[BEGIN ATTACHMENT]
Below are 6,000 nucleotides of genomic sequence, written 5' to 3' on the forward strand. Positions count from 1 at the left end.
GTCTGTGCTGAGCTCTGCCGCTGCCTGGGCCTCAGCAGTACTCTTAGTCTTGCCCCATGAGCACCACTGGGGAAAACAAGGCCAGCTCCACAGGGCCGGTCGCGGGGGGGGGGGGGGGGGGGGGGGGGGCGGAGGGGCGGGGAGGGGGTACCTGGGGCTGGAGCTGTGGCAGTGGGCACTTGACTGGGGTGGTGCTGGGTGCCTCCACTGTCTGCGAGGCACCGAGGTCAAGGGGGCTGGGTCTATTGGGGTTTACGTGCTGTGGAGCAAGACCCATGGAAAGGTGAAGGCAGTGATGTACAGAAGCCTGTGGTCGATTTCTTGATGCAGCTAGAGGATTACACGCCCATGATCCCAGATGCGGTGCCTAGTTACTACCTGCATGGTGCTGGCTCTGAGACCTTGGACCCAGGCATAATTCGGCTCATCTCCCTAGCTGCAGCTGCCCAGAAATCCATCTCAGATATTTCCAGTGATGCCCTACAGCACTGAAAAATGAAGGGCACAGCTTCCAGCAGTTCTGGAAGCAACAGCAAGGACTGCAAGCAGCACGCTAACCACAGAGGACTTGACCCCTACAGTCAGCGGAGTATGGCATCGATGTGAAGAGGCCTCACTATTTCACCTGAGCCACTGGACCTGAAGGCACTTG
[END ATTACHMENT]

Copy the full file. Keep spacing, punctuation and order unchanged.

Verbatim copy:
Below are 6,000 nucleotides of genomic sequence, written 5' to 3' on the forward strand. Positions count from 1 at the left end.
GTCTGTGCTGAGCTCTGCCGCTGCCTGGGCCTCAGCAGTACTCTTAGTCTTGCCCCATGAGCACCACTGGGGAAAACAAGGCCAGCTCCACAGGGCCGGTCGCGGGGGGGGGGGGGGGGGGGGGGGGGGCGGAGGGGCGGGGAGGGGGTACCTGGGGCTGGAGCTGTGGCAGTGGGCACTTGACTGGGGTGGTGCTGGGTGCCTCCACTGTCTGCGAGGCACCGAGGTCAAGGGGGCTGGGTCTATTGGGGTTTACGTGCTGTGGAGCAAGACCCATGGAAAGGTGAAGGCAGTGATGTACAGAAGCCTGTGGTCGATTTCTTGATGCAGCTAGAGGATTACACGCCCATGATCCCAGATGCGGTGCCTAGTTACTACCTGCATGGTGCTGGCTCTGAGACCTTGGACCCAGGCATAATTCGGCTCATCTCCCTAGCTGCAGCTGCCCAGAAATCCATCTCAGATATTTCCAGTGATGCCCTACAGCACTGAAAAATGAAGGGCACAGCTTCCAGCAGTTCTGGAAGCAACAGCAAGGACTGCAAGCAGCACGCTAACCACAGAGGACTTGACCCCTACAGTCAGCGGAGTATGGCATCGATGTGAAGAGGCCTCACTATTTCACCTGAGCCACTGGACCTGAAGGCACTTG